When I meet owners of business-to-business (B2B) companies, they ask a lot of questions about marketing. Believe it or not, marketing is a relatively new function for many B2B companies, especially manufacturers and technical businesses. Many owners and managers are still learning what they should be doing, and how.
The top concern of any executive new to marketing relates to how much time it will take to get results. It’s usually phrased in a more blunt fashion: “How long will this marketing stuff take to produce revenue?”
The short answer? It takes time.
The long answer? It really does take time.
For B2B businesses, marketing doesn’t produce results in a month or two. In fact, if results are solely defined as “revenues,” it can take longer than six months. A lot depends on the nature of what your company sells, and how long it takes buyers to make a purchase decision.
I suggest approaching marketing like you’d approach dating: If you want a long-term, successful relationship, you put the foundation in place early and grow things gradually
I suggest approaching marketing like you’d approach dating: If you want a long-term, successful relationship, you put the foundation in place at the early stages of a relationship and grow things gradually.
In my experience, the best way to do that is to apply a “first 100 days” approach. This allows you to establish an initial marketing foundation that’s robust enough to handle acceleration down the road. So, what do those first 100 days involve?
- Creating a strategy, in which you clarify your target market, determine your value proposition and figure out your messaging.
- Producing new sales collateral so your sales team can sell confidently.
- Building a website that is based on a keyword strategy. Note: doing this in 100 days is only feasible if you operate a reasonably straightforward business. A company with a single product line should be able to a get a good site up in the first three months. A larger organization with multiple products will take longer. I recently worked with a large company with 14 product lines; their site took eighteen months to overhaul, which was a reasonable window given the number of people involved and the complexity of the business.
- Establishing pay per click advertising—but only if it’s appropriate for your target market and type of business.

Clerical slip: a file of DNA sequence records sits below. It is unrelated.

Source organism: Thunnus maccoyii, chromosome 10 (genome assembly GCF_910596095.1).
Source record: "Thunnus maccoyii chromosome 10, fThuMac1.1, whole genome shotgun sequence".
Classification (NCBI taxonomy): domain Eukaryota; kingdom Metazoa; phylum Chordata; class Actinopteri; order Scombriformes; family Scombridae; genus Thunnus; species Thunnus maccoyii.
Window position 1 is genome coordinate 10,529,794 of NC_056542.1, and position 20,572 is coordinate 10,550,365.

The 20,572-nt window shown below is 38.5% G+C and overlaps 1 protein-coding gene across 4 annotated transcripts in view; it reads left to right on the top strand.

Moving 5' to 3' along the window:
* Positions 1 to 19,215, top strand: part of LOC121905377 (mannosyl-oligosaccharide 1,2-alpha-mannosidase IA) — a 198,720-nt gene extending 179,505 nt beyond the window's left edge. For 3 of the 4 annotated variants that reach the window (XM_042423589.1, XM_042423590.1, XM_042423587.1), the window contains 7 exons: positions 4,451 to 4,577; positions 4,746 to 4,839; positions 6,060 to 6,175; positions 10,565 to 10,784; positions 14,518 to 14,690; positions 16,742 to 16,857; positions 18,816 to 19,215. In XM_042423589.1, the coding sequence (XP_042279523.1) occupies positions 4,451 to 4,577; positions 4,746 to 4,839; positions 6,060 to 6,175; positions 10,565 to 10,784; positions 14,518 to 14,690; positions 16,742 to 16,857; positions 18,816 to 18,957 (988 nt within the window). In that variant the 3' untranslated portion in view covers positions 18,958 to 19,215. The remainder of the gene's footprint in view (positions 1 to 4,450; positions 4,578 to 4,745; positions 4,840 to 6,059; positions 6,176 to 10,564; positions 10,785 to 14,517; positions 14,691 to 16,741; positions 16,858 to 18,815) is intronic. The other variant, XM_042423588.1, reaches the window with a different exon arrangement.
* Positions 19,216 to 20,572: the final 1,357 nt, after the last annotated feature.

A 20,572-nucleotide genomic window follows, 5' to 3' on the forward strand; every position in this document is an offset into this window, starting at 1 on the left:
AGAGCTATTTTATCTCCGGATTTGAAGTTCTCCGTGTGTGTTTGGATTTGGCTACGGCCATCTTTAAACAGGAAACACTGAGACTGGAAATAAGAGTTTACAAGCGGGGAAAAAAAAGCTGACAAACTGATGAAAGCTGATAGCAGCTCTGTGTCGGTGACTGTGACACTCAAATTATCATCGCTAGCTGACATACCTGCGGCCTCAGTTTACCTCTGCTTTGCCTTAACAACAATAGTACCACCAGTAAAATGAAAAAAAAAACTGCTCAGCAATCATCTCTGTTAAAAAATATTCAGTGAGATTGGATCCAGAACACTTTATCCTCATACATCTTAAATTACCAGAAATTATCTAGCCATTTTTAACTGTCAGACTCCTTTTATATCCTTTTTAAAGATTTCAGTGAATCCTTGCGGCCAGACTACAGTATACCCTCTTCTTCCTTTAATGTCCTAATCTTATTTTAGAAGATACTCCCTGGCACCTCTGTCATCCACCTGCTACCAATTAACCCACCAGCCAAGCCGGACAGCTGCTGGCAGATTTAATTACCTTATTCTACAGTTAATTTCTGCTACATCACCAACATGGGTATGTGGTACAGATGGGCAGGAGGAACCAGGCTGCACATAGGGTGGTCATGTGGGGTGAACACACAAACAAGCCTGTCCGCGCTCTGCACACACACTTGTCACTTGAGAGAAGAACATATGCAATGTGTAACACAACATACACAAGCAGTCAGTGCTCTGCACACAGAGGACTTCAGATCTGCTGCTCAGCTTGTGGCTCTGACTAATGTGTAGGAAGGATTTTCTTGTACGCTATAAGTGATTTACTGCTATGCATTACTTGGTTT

- Setting performance benchmarks using metrics such as visitors to the site, content downloads and number of leads. Every company will have a different scorecard, but it’s important to start measuring at the beginning so that you can accurately monitor progress and refine your plan based on the outcomes.
By doing these things in the first 100 days of your marketing program, you’ll be putting the foundation in place, but you won’t likely be getting any dollars-and-cents payback—not yet. It might not be what you want to hear, but it’s what is realistic.
However, once the foundation is built, most companies can expect growth in their pipeline—meaning more engaged prospects and more leads to build and nurture within—two to four months. Depending on the buying cycle, these prospects might convert to revenue in a few weeks (or, in the cases of more complex purchases, in a few years).
Overall, a typical B2B company should expect their marketing to be running smoothly—and to produce measurable pipeline growth—within the first year. Often revenue will come in that time. But it’s crucial to note this important caveat: not all campaigns achieve positive ROI in the first 12 months, and as hard as that is to swallow, it’s not necessarily a bad thing. Just think of marketing as you would any important capital investment: you’re doing it for the long-term payoff.
Lisa Shepherd is author of Market Smart: How to Gain Customers and Increase Profits with B2B Marketing and president of The Mezzanine Group, a business-to-business strategy and marketing company based in Toronto. She was the youngest female CEO of a company on PROFIT’s ranking of Canada’s Fastest-Growing Companies in 2007 and 2008 and is a frequent public speaker on B2B marketing strategy and execution.
More columns by Lisa Shepherd